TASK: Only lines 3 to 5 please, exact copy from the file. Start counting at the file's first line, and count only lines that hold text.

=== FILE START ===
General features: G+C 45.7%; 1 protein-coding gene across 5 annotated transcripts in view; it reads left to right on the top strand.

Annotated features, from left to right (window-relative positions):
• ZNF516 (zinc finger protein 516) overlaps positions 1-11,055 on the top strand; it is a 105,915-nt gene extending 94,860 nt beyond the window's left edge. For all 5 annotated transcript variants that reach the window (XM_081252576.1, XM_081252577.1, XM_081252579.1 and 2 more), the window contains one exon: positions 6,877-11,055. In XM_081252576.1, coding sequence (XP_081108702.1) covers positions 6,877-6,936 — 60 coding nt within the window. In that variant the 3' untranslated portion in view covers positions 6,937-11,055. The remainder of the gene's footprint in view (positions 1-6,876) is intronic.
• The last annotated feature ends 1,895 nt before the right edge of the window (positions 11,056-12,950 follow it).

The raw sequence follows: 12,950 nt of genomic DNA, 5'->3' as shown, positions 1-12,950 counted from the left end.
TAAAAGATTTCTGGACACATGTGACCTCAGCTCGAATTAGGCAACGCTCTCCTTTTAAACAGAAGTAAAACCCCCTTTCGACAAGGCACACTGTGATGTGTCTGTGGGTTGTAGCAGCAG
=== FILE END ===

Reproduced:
• ZNF516 (zinc finger protein 516) overlaps positions 1-11,055 on the top strand; it is a 105,915-nt gene extending 94,860 nt beyond the window's left edge. For all 5 annotated transcript variants that reach the window (XM_081252576.1, XM_081252577.1, XM_081252579.1 and 2 more), the window contains one exon: positions 6,877-11,055. In XM_081252576.1, coding sequence (XP_081108702.1) covers positions 6,877-6,936 — 60 coding nt within the window. In that variant the 3' untranslated portion in view covers positions 6,937-11,055. The remainder of the gene's footprint in view (positions 1-6,876) is intronic.
• The last annotated feature ends 1,895 nt before the right edge of the window (positions 11,056-12,950 follow it).

The raw sequence follows: 12,950 nt of genomic DNA, 5'->3' as shown, positions 1-12,950 counted from the left end.